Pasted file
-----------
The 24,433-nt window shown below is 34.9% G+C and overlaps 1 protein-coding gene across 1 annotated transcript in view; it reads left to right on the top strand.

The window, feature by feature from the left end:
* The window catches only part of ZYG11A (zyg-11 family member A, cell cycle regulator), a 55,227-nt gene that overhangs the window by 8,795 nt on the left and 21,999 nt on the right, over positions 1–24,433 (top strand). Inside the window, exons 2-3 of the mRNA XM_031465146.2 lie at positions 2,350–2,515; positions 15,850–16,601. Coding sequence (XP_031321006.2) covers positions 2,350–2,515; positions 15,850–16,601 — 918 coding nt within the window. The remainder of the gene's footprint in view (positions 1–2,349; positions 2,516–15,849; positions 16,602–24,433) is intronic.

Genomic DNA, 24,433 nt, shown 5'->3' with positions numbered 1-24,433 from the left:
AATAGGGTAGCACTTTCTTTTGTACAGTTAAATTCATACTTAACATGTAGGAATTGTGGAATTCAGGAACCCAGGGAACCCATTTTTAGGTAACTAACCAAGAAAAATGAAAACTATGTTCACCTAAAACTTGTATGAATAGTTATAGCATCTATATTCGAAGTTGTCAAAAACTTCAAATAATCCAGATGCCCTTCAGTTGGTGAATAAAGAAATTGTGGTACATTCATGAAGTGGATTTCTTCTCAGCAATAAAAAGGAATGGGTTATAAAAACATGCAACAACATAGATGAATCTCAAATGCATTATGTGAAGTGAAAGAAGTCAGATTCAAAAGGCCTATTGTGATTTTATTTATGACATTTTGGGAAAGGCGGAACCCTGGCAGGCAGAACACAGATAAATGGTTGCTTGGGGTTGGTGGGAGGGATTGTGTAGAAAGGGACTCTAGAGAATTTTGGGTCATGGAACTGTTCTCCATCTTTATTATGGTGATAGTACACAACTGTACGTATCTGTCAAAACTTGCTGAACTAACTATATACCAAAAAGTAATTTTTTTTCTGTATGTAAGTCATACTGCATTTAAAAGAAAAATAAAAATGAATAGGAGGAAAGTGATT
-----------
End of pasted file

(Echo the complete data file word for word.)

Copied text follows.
The 24,433-nt window shown below is 34.9% G+C and overlaps 1 protein-coding gene across 1 annotated transcript in view; it reads left to right on the top strand.

The window, feature by feature from the left end:
* The window catches only part of ZYG11A (zyg-11 family member A, cell cycle regulator), a 55,227-nt gene that overhangs the window by 8,795 nt on the left and 21,999 nt on the right, over positions 1–24,433 (top strand). Inside the window, exons 2-3 of the mRNA XM_031465146.2 lie at positions 2,350–2,515; positions 15,850–16,601. Coding sequence (XP_031321006.2) covers positions 2,350–2,515; positions 15,850–16,601 — 918 coding nt within the window. The remainder of the gene's footprint in view (positions 1–2,349; positions 2,516–15,849; positions 16,602–24,433) is intronic.

Genomic DNA, 24,433 nt, shown 5'->3' with positions numbered 1-24,433 from the left:
AATAGGGTAGCACTTTCTTTTGTACAGTTAAATTCATACTTAACATGTAGGAATTGTGGAATTCAGGAACCCAGGGAACCCATTTTTAGGTAACTAACCAAGAAAAATGAAAACTATGTTCACCTAAAACTTGTATGAATAGTTATAGCATCTATATTCGAAGTTGTCAAAAACTTCAAATAATCCAGATGCCCTTCAGTTGGTGAATAAAGAAATTGTGGTACATTCATGAAGTGGATTTCTTCTCAGCAATAAAAAGGAATGGGTTATAAAAACATGCAACAACATAGATGAATCTCAAATGCATTATGTGAAGTGAAAGAAGTCAGATTCAAAAGGCCTATTGTGATTTTATTTATGACATTTTGGGAAAGGCGGAACCCTGGCAGGCAGAACACAGATAAATGGTTGCTTGGGGTTGGTGGGAGGGATTGTGTAGAAAGGGACTCTAGAGAATTTTGGGTCATGGAACTGTTCTCCATCTTTATTATGGTGATAGTACACAACTGTACGTATCTGTCAAAACTTGCTGAACTAACTATATACCAAAAAGTAATTTTTTTTCTGTATGTAAGTCATACTGCATTTAAAAGAAAAATAAAAATGAATAGGAGGAAAGTGATT